US opens infrastructure program for communities
The new CFI grants focus on rural and urban areas and include H2 and CNG refuelling stations.
The US Department of Transportation released the first funding charge through a new infrastructure-building program. The Charging and Fueling Infrastructure (CFI) Discretionary Grant Program is in addition to NEVI and pushes US infrastructure funding to the expected $7.5 billion.
The Charging and Fueling Infrastructure (CFI) Discretionary Grant Program alone provides $2.5 billion in funding over five years, of which the first $700 million has now been released for fiscal years 2022 and 2023. This is in addition to the $5 billion National Electric Vehicle Infrastructure (NEVI) Formula Programme, for which the US government set final requirements in February.
EV chargers constructed with CFI funds must adhere to those same standards set via NEVI. This requirement supports a consistent charging experience for users and ensures that our national charging network is convenient, reliable and Made in America, so the press office.
However, while NEVI funding focuses on fast charging stations along highways, the new CFI programme wants to see charging stations and alternative refuelling infrastructure, including both hydrogen and gas, in urban and rural areas, especially in underserved and disadvantaged communities.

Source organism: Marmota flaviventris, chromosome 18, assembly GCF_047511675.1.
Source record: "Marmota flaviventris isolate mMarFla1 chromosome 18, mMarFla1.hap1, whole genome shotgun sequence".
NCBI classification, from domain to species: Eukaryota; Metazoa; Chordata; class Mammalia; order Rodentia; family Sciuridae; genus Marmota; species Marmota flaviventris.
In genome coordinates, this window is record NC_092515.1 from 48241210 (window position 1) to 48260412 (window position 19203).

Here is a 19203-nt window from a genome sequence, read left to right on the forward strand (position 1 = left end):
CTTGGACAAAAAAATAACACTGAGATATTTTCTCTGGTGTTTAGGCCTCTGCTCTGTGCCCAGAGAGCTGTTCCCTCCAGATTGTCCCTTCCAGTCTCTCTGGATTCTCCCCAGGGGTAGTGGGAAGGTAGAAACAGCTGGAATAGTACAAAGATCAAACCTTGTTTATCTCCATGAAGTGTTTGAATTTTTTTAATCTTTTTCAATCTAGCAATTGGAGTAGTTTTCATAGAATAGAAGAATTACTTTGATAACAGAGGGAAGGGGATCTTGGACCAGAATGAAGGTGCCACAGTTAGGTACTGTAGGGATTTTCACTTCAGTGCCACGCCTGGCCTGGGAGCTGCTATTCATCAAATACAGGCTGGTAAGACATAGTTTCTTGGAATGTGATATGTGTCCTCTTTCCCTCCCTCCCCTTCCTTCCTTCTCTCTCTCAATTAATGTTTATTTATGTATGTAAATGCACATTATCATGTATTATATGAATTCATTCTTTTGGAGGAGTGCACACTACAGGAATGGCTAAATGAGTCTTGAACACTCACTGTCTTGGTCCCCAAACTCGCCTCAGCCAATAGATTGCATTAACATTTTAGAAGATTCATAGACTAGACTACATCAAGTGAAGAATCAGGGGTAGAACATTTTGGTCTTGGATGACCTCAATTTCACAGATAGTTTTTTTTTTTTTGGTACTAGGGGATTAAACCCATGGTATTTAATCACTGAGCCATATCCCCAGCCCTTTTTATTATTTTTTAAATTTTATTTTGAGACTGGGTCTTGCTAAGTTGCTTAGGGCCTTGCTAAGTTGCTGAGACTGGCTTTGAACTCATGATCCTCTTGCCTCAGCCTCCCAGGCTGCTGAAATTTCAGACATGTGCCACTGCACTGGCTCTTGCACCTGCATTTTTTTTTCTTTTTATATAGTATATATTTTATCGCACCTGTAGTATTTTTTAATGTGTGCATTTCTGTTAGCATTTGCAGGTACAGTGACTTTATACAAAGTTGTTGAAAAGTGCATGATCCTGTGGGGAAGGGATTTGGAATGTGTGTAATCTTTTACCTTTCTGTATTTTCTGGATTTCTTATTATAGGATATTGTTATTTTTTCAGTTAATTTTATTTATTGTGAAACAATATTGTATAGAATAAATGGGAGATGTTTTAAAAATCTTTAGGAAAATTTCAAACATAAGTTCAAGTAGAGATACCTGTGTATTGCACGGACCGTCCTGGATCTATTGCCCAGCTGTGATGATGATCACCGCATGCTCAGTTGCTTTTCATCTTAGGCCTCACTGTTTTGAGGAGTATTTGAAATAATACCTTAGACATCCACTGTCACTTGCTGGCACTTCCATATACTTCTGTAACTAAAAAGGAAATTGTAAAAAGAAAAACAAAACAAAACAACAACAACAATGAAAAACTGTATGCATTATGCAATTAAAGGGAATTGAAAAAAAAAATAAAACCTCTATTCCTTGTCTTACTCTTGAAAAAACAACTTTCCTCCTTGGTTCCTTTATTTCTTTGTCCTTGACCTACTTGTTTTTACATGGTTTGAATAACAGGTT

“Extending EV charging infrastructure into traditionally underserved areas will ensure that equitable and widespread EV adoption takes hold,” said US Secretary of Energy Jennifer M. Granholm.
The CFI Program has two distinct grant categories and requires that 50% of the funding over five years is made available for each.
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The Community Program will therefore provide $1.25 billion to deploy public EV charging and fueling infrastructure in communities. The installations may be located on any public road or in other publicly accessible locations, such as parking facilities at public buildings, public schools, and public parks.
The Corridor Program will provide $1.25 billion to deploy EV charging infrastructure and hydrogen, propane, and natural gas fueling infrastructure along designated alternative fuel corridors (AFCs).
Applications for the new funding programme can be submitted until 30 May 2023. FHWA and the Joint Office also plan to reach out to potential grant applicants regarding the CFI Program via webinars throughout March and April. They will provide direct technical assistance to support states and communities when applying through the NEVI and CFI programs.
Both programs are to help the USA to install a nationwide network of 500,000 EV chargers by 2030. The funding is part of the Bipartisan Infrastructure Law approved in November 2022.